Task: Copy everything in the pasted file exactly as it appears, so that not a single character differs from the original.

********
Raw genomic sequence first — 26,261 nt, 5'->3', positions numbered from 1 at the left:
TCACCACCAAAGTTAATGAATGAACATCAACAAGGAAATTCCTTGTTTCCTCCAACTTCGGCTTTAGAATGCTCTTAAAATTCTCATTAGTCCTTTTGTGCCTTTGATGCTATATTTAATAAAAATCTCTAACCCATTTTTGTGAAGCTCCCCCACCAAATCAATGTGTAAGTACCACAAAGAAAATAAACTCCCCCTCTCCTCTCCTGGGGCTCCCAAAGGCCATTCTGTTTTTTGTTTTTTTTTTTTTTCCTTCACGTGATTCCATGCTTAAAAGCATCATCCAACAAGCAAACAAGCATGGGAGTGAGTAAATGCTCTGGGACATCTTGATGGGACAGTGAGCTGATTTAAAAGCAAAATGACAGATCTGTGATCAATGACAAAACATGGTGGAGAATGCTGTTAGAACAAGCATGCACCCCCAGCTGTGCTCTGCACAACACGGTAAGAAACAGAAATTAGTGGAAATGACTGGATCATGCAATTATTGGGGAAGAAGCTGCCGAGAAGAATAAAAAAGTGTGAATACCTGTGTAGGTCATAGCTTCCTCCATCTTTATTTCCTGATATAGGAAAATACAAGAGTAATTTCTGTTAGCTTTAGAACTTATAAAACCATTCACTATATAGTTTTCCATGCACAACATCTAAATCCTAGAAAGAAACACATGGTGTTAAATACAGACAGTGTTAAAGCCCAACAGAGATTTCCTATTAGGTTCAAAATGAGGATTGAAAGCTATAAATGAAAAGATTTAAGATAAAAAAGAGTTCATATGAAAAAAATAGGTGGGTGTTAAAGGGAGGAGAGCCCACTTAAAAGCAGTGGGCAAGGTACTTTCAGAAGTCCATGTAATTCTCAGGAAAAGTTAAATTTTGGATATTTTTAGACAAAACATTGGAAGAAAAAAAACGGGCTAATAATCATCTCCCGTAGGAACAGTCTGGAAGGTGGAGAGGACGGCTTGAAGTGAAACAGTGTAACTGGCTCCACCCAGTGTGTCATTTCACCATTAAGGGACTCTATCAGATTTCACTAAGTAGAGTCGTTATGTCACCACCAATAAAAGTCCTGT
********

Raw genomic sequence first — 26,261 nt, 5'->3', positions numbered from 1 at the left:
TCACCACCAAAGTTAATGAATGAACATCAACAAGGAAATTCCTTGTTTCCTCCAACTTCGGCTTTAGAATGCTCTTAAAATTCTCATTAGTCCTTTTGTGCCTTTGATGCTATATTTAATAAAAATCTCTAACCCATTTTTGTGAAGCTCCCCCACCAAATCAATGTGTAAGTACCACAAAGAAAATAAACTCCCCCTCTCCTCTCCTGGGGCTCCCAAAGGCCATTCTGTTTTTTGTTTTTTTTTTTTTTCCTTCACGTGATTCCATGCTTAAAAGCATCATCCAACAAGCAAACAAGCATGGGAGTGAGTAAATGCTCTGGGACATCTTGATGGGACAGTGAGCTGATTTAAAAGCAAAATGACAGATCTGTGATCAATGACAAAACATGGTGGAGAATGCTGTTAGAACAAGCATGCACCCCCAGCTGTGCTCTGCACAACACGGTAAGAAACAGAAATTAGTGGAAATGACTGGATCATGCAATTATTGGGGAAGAAGCTGCCGAGAAGAATAAAAAAGTGTGAATACCTGTGTAGGTCATAGCTTCCTCCATCTTTATTTCCTGATATAGGAAAATACAAGAGTAATTTCTGTTAGCTTTAGAACTTATAAAACCATTCACTATATAGTTTTCCATGCACAACATCTAAATCCTAGAAAGAAACACATGGTGTTAAATACAGACAGTGTTAAAGCCCAACAGAGATTTCCTATTAGGTTCAAAATGAGGATTGAAAGCTATAAATGAAAAGATTTAAGATAAAAAAGAGTTCATATGAAAAAAATAGGTGGGTGTTAAAGGGAGGAGAGCCCACTTAAAAGCAGTGGGCAAGGTACTTTCAGAAGTCCATGTAATTCTCAGGAAAAGTTAAATTTTGGATATTTTTAGACAAAACATTGGAAGAAAAAAAACGGGCTAATAATCATCTCCCGTAGGAACAGTCTGGAAGGTGGAGAGGACGGCTTGAAGTGAAACAGTGTAACTGGCTCCACCCAGTGTGTCATTTCACCATTAAGGGACTCTATCAGATTTCACTAAGTAGAGTCGTTATGTCACCACCAATAAAAGTCCTGT